Failure – Part 1
I decided to write a 2 part post on the subject of failure. This week’s post is the story of the abysmal failure of my first business venture, whereas next week I’ll outline some of my thoughts on success and failure in general terms. Here goes nothing…
If you look at my LinkedIn profile, you will see that I have been operating WhatIsOnPEI.com for over 5 years. However, this would be a false representation of how it has actually performed. This could be viewed as a flop, a failure, a loser… but, this was my first IT venture, and I have learned a lot from the experience:
This business is no more! It has ceased to be.
WhatIsOnPEI.com had a promising start. For my entrepreneurship project at UPEI School of Business, we had 4 hours to start a mini-venture and raise as much money as possible. It began as a simple idea: an Online Business Directory for PEI. My group went around Charlottetown for 4 hours with a 1 pager asking companies for $100 to receive a webpage listing on our website for one year. Within the morning, we made $1,500 which was UPEI’s record at the time. My professor (being a serial entrepreneur himself) was very excited about the project and helped me launch the project into an actual company. I was in my final year looking for a marketing position, so I figured I may as well launch my own business as I would employ myself, work in marketing, and grow my business network.
I was accepted into the Self-Employment Program offered by Service Canada (now Skills PEI), PEI Business Development (now Innovation PEI), and Career Development Services. This was key as it allowed me to collect a paycheque for a full year as I worked on my business. I’d recommend this program to anyone interested in starting a business as it helps to keep the lights on while you reinvest company revenue into your business.
I had some great mentors as I was getting going, but for the most part I was flying by the seat of my pants. Every aspect of the business I learned as I went along (sales, IT, human resources, bookkeeping, etc). Sure, I had a Bachelor of Business Administration, but a university curriculum doesn’t necessarily cover the knowledge needed for a bootstrapping entrepreneur.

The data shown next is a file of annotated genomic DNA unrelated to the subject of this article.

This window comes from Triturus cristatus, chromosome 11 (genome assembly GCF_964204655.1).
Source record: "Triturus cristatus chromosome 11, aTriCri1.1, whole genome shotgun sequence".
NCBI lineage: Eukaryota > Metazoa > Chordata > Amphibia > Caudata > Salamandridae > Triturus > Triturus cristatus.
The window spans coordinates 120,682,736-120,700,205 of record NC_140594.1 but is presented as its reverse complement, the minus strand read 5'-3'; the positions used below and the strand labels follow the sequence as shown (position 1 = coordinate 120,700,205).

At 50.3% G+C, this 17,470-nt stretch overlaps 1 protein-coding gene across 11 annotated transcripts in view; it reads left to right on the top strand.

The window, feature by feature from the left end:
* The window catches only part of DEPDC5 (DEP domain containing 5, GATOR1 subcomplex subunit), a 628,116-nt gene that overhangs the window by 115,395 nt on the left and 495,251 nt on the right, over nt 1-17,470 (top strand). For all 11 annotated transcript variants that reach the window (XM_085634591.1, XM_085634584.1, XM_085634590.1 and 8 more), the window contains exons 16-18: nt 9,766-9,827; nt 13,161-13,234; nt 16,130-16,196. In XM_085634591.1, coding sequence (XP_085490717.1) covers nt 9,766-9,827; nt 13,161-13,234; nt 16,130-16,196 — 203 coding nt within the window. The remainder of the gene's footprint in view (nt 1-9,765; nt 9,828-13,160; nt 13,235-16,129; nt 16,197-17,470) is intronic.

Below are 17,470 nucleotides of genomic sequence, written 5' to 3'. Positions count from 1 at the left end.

Where did it go wrong? Well, I made some good decisions, but I also made some bad decisions. I’ve learned from my bad decisions to ensure the next endeavour runs more smoothly. The problem that killed me was IT, however now I know a lot more about software development than I did when I started out.
Other major learning lessons (these are all cliché but it’s valuable):
Finances: ensure accounting is up-to-date and review often. Gut decisions can lead you astray, check the numbers when making key financial decisions.
Human Resources: hire slow/fire fast. Outsourcing to freelancers/companies can end up being cheaper, easier, and produce a better result.
Sales: under-promise and over-deliver. It’s ok if someone says “no”, just keep going.
Product Development: everything always takes longer than you anticipate
“You build on failure. You use it as a stepping stone. Close the door on the past. You don’t try to forget the mistakes, but you don’t dwell on it. You don’t let it have any of your energy, or any of your time, or any of your space.” – Johnny Cash
Starting my own business had many challenges, and I had to give up a lot of my personal life in order to get pertinent work done, attend networking events to promote my company, and had lots of stress to stay above water with cash flow (the ol’ payroll sweats). However, I believe that the experience helped me in many ways. I grew a great network of business contacts, I learned many areas of business that I didn’t pay attention to in school, I challenged myself in ways I wouldn’t have imagined and when looking back I am proud of many things that I’ve accomplished.
With WhatIsOnPEI.com, I had a really hard time letting go because I sunk so much time and money into it that I wanted to see it succeed. I overcame the IT challenges that the website initially had, and I had a good social media following, but I knew that I didn’t have the time to give it the proper attention day-to-day, so I had tried to find others to partner with that would take over the daily management. I tried this for a couple of years but it didn’t end up working. I decided to be at peace with letting go of this business that has been dying a slow death waiting on the shelf. Everyone else has moved on, but it is finally time for me to do the same. By letting go of this baggage, I will be free of that negative energy and will transform that into positive energy towards building something even greater.